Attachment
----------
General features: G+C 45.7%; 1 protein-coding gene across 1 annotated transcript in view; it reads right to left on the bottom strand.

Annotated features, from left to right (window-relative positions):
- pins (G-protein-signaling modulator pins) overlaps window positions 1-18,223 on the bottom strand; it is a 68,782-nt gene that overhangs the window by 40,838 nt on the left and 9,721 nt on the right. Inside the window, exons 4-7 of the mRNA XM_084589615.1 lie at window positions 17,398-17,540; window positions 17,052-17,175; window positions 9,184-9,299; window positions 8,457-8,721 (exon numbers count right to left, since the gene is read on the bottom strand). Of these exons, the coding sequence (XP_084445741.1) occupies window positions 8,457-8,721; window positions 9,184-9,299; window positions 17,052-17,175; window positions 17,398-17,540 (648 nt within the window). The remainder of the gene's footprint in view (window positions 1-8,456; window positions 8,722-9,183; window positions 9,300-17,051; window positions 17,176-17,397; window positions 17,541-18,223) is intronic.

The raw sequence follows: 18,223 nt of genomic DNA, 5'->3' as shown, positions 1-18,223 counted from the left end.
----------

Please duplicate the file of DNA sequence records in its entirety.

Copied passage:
General features: G+C 45.7%; 1 protein-coding gene across 1 annotated transcript in view; it reads right to left on the bottom strand.

Annotated features, from left to right (window-relative positions):
- pins (G-protein-signaling modulator pins) overlaps window positions 1-18,223 on the bottom strand; it is a 68,782-nt gene that overhangs the window by 40,838 nt on the left and 9,721 nt on the right. Inside the window, exons 4-7 of the mRNA XM_084589615.1 lie at window positions 17,398-17,540; window positions 17,052-17,175; window positions 9,184-9,299; window positions 8,457-8,721 (exon numbers count right to left, since the gene is read on the bottom strand). Of these exons, the coding sequence (XP_084445741.1) occupies window positions 8,457-8,721; window positions 9,184-9,299; window positions 17,052-17,175; window positions 17,398-17,540 (648 nt within the window). The remainder of the gene's footprint in view (window positions 1-8,456; window positions 8,722-9,183; window positions 9,300-17,051; window positions 17,176-17,397; window positions 17,541-18,223) is intronic.

The raw sequence follows: 18,223 nt of genomic DNA, 5'->3' as shown, positions 1-18,223 counted from the left end.